The Color of Money

June, 2007

The media seems greener than Kermit the Frog these days. “Ahnold” (Schwarzenegger) graced a recent cover of Newsweek, in recognition of Mr. hydrogen-powered Hummer’s growing green cred. Earlier this year, Fortune magazine recognized green business achievers and featured outdoor outfitter Patagonia’s founder Yvon Chouinard on its cover. Many other magazine covers and stories have given us much food for thought since we decided in the summer of 2006 to do this green issue.

What exactly “green” means and whether or not it’s “good” for business is a complex question, with answers that vary by industry and company. Consider the contrasts between oil companies Exxon Mobil Corp. (NYSE:XOM) and Chevron Corp. (NYSE: CVX). Exxon was recently also featured in Fortune for its unapologetic drive toward profitability with no politically correct nod towards alternative fuels research and development. While last year, Chevron announced that it was forming a biofuels business unit to pursue the production and distribution of ethanol and biodiesel in the United States and committed millions of dollars to biofuels and hydrogen research. At the time of this writing, Exxon’s stock price was $81.23, while Chevron’s was $80.04. Who has the “better” business model depends upon with which criteria and time frames one measures.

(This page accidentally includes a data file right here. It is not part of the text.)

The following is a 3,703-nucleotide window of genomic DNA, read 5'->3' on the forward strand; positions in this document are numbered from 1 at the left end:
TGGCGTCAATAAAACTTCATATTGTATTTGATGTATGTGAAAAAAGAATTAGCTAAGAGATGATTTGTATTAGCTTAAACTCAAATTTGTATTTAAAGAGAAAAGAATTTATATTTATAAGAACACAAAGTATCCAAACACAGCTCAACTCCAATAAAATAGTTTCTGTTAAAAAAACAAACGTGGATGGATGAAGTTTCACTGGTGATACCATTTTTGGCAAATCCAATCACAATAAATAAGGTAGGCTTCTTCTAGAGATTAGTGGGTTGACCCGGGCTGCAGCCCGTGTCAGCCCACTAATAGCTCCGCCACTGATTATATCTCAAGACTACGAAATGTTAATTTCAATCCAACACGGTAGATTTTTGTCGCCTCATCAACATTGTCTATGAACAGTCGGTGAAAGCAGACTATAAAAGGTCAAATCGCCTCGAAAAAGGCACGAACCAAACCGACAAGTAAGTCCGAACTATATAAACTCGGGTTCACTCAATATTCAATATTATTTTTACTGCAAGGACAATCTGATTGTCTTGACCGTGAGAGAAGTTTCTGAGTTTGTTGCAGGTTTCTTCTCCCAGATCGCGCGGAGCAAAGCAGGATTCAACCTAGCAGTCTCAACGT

How and why to go green is a question all of us must grapple with as individuals and members of the business community. It’s one of the reasons Hawaii Business produced this green issue. It’s also the reason why we are partnering with the Hawaii Institute for Public Affairs in a series of forums – where businesses address questions about sustainability. 

The forums run parallel to the efforts of the Hawaii 2050 Sustainability Task Force, which has been holding community meetings and putting together drafts of a definition, vision and guiding principles of sustainability for Hawaii.

Here’s the Task Force’s latest draft definition of sustainability:

Sustainability in Hawaii means achieving a quality of life that:
• Strikes a balance between economic prosperity, social and community well-being, and environmental stewardship.
• Meets the needs of the present without compromising the ability of future generations to meet their own needs.
• Respects the culture, character, beauty and history of our state’s island communities.

It’s hard to argue with mom and apple pie, but your business and pocketbook are truly where sustainability meets reality. 


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Kelli Abe Trifonovitch